I've lived in Britain now for two years. Two years! I can hardly explain how quickly it's gone by, how different my life is, or how much I love it here.
I'm still an American, though, and my foray into British food has been slow-coming. First was a world of curries, which I've only just begun to understand (and love passionately). Puddings were even slower to get on my good side. Maybe it's because the word "pudding", to an American, means something different than it does here, where the word is used as a generic term for what I would call dessert. I'll never forget ordering a "chocolate pudding" in the first few days after I moved to England... which came to me as a piece of soggy chocolate cake. This is the traditional, accurate usage of pudding, a steamed or boiled cake, and I still haven't tasted one I like.
I'm so familiar with American baking that British flavours and styles took a lot longer for me to get my head around. I'm proud to say that I've finally scratched the surface with this plum tart! While I have a suspicion that the tart itself might be Italian (or French?) in origin, to me it is a standard British dessert (ahem, pudding).
Oh, success, I love you!
I decided to use a spelt crust instead of a plain crust, for no other reason than that I love spelt. It has a rich, nutty quality that is so flavourful, and I think it adds a nice touch to this tart. Also, this isn't your typical pastry crust method, and is a favourite of mine because it's so easy! The filling is almond-y and rich and beautiful. Yum.
adapted from David Lebovitz
90g (6.5 tablespoons) unsalted butter, cut into pieces
1 tablespoon vegetable oil (I used sunflower)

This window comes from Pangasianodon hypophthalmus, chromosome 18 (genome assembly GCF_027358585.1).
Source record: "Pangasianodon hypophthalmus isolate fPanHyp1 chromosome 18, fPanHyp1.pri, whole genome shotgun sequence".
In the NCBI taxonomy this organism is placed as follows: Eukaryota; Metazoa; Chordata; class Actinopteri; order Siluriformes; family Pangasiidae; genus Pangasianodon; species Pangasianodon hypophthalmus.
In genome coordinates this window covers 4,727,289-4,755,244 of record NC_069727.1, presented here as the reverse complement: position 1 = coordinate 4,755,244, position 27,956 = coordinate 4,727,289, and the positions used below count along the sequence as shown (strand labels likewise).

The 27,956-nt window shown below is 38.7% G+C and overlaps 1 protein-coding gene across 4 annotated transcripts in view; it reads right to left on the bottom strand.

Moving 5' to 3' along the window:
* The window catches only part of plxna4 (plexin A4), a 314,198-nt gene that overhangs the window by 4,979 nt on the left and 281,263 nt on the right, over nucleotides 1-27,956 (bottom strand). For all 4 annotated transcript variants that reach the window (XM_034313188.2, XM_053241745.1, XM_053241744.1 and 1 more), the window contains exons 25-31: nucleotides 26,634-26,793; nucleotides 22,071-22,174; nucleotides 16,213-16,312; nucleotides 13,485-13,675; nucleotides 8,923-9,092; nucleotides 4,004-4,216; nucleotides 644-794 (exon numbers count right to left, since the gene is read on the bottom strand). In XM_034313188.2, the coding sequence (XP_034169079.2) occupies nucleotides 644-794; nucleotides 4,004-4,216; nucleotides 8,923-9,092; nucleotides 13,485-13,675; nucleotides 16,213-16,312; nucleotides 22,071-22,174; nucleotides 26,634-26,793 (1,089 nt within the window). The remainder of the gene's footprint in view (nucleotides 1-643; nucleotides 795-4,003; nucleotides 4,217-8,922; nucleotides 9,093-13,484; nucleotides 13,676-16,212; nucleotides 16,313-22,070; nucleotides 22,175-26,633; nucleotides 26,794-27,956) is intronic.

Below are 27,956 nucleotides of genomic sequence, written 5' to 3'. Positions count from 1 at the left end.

3 tablespoons water
1 tablespoon sugar
1/8 teaspoon salt
75g plain/AP flour (just over 1/2 cup)
75g wholegrain spelt flour (just over 1/2 cup)
adapted from Gordon Ramsay
6-8 Victoria plums, stoned and sliced into quarters.
120g unsalted butter (8.5 tablespoons), softened to room temperature
120g ground almonds (4.25 oz)
120g caster sugar (just over .5 US cup)
20g plain flour (1/8 US cup)
2 tablespoons amaretto liqueur (DiSaronno)
1 medium free-range egg (if using a large egg, add 5g weight to each ingredient)
Preheat the oven to 210ºC (410ºF)
Combine the butter, oil, water, sugar, and salt in a glass oven-proof bowl (e.g. Pyrex)
Place the bowl in the oven for 15 minutes, until the butter is bubbling and starts to brown just around the edges.
Remove from oven and add the flour quickly, stir it fast until it comes together and forms a ball which pulls away from the sides of the bowl.
Transfer the dough to a 9-inch (23 cm) tart mold with a removable bottom and spread it a bit with a spatula. Allow to cool a bit before handling.
Pat it into the shell with the heel of your and, and use your fingers to press it up the sides of the tart mold. Reserve a small piece of dough for patching any cracks.
Prick the dough all over with the tines of a fork, then bake the tart shell in the oven for 15 minutes, or until the dough is golden brown. I didn't feel the need to use pie weights, and it was just fine. While crust is baking, prepare filling.
Place all filling ingredients together in a bowl (except plums) and blend together using an electric mixer. Stop when mixture is just uniform -- don't overwork it.
Remove tart shell from the oven and if there are any sizable cracks, use the bits of reserved dough to fill in and patch them. Put back in the oven for 5 minutes if you've patched anything.
Turn the oven down to 150ºC (300ºF). Let the shell cool before filling.
Spread frangipane mixture into the baked tart shell and smooth with the back of a spatula. Arrange sliced plums on top of the mixture, skin-side up, pressing down gently so that they are embedded in the frangipane. Sprinkle top with granulated or caster sugar.
Bake 30-35 minutes until golden, and the middle is just-set. Cool 10 minutes in the tart ring, then remove ring and slice at will!